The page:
China rejected Kenya's request for Sh32.8b debt moratorium
By Dominic Omondi
| Dec 31st 2021 | 3 min read
China turned down Kenya’s request for a debt service suspension of Sh32.8 billion that was due between July and December 2021, the National Treasury told the International Monetary Fund (IMF).
This left the country with savings of a trifling $89 million (Sh10.05 billion) from Paris Club members who agreed to Kenya’s request for a debt freeze.
As a result, the Kenyan Shilling weakened dramatically as the country raided its reserve of dollars to repay the loans due to non-Paris Club members including China in the six months to December this year.
China is Kenya’s largest bilateral lender, with an outstanding debt of Sh692 billion or 66.5 per cent of all the bilateral loans, as of the end of September 2021. The National Treasury officials revealed that they had requested all its bilateral creditors for debt service suspension estimated at $379 million (Sh42.8 billion).
“However, this amount is now projected to be lower at around $89 million (Sh10.05 billion) due to non-participation by some creditors,” said Kenyan authorities in a letter to IMF boss.
During the first phase (January to June 2021), Kenya obtained debt suspension of $425 million (Sh45.5 billion), with China reluctantly joining other G-20 members in the debt service suspension initiative (DSSI) that was aimed at giving developing countries ravaged by Covid-19 pandemic some breathing space in their debt repayment obligations.
During this period, China gave Kenya a debt repayment moratorium of Sh30 billion.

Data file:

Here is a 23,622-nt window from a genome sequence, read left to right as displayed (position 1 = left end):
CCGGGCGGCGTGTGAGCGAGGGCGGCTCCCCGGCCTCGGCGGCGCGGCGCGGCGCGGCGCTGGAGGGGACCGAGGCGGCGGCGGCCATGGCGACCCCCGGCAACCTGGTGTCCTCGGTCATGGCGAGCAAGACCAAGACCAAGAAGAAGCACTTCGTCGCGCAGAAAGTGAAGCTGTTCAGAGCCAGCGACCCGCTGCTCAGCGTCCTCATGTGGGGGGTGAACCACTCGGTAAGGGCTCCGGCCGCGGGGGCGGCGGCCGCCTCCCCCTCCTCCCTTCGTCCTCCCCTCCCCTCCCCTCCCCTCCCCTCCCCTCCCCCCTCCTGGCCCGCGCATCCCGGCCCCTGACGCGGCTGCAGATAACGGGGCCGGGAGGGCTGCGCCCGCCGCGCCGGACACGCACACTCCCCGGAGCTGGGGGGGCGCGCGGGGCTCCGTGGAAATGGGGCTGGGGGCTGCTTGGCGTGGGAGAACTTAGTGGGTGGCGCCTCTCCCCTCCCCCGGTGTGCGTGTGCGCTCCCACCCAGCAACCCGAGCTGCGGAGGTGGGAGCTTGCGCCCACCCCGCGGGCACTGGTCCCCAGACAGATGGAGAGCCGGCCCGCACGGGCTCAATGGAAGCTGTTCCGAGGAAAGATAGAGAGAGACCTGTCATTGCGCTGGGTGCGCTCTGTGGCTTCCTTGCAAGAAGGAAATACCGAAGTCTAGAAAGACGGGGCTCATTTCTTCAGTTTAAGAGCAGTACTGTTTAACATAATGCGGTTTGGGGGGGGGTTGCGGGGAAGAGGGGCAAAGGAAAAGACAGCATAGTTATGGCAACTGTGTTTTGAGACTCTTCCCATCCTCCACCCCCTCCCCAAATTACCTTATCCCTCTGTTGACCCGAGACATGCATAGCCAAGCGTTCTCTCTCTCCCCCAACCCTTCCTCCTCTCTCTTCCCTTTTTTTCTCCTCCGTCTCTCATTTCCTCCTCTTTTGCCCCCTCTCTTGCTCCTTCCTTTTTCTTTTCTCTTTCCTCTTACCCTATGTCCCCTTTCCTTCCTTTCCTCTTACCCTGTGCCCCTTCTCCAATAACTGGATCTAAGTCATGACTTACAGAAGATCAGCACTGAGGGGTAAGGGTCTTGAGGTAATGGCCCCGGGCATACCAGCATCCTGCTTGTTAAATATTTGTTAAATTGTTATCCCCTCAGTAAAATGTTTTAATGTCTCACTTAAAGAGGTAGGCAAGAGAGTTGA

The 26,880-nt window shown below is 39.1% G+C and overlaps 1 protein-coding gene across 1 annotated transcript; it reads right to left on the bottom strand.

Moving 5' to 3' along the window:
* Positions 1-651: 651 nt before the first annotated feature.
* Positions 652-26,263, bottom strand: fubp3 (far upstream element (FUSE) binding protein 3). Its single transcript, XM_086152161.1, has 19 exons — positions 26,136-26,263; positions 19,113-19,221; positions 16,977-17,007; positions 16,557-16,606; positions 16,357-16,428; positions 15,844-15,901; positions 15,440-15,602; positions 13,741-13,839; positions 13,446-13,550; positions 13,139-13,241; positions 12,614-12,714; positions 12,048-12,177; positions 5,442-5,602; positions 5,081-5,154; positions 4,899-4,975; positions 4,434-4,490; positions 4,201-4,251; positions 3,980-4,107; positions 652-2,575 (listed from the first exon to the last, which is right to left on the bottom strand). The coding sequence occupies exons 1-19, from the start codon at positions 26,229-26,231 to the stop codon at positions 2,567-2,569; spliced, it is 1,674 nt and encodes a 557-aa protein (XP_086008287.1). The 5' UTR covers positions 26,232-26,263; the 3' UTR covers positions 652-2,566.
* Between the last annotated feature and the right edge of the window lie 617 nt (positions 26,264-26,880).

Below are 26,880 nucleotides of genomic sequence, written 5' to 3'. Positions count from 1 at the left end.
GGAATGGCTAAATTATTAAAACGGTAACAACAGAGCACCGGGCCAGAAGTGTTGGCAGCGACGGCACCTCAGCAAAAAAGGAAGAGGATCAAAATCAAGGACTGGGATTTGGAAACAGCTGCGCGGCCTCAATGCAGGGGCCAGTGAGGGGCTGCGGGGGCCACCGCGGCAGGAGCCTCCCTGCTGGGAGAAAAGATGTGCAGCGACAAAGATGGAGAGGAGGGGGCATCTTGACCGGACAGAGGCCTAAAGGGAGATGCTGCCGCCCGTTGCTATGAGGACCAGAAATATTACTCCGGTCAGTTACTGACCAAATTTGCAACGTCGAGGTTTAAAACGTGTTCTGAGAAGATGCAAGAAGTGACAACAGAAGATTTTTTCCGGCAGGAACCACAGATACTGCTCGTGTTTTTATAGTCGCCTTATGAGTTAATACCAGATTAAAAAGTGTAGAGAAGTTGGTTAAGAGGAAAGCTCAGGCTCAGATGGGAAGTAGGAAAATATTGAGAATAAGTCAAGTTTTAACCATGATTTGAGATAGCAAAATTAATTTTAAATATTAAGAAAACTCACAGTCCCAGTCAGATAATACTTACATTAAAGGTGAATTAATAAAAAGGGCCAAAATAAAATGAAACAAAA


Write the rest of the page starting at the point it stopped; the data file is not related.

However, the China Development Bank, another major Chinese lender, did not participate in the initiative.
China is said to have pushed back against Kenya’s request for the extension of the debt service holiday for another six months to December. Kenya is supposed to have paid China $558.4 million (Sh63.1 billion) between July and December 2021, according to data from the World Bank.
The repayment includes the first phase of the Standard Gauge Railway (SGR) from Mombasa to Nairobi, where Kenya was expected to pay Exim Bank of China about Sh10 billion.
World Bank data, however, shows that the country was to pay China, $325.7 million (Sh36.8 billion) in July alone.
This differs from the data given by Treasury in one of its reports. In the report, the Treasury indicates that it paid Sh29.86 billion to China in three months between July and September.
However, data from the Central Bank of Kenya (CBK), the fiscal agent and banker for the National Treasury, shows that the government’s net foreign assets (NFA) – a reserve of Kenya’s dollar assets at CBK dropped by a massive Sh47.7 billion in August, meaning more dollars left the State coffers in July.
“The decline in NFA of CBK was largely due to scheduled debt service and other central bank operations,” said the National Treasury.
The debt repayment marathon in the second half of 2021 impacted negatively on the local currency, with the country’s export and tourism earnings yet to recover fully from the negative effects of the Covid-19 pandemic.
However, the Shilling has been propped up by a steady inflow of diaspora remittances as well as loans from multilateral institutions such as the World Bank and the IMF. The country also successfully issued a Eurobond of $1 billion (Sh113 billion) in June.
As a result, Kenya was forced to painstakingly service all its external debt obligations that were due in the six months to December 2021, a situation that saw its external position deteriorate with the Shilling trading at a record low of 113 against the US dollar.
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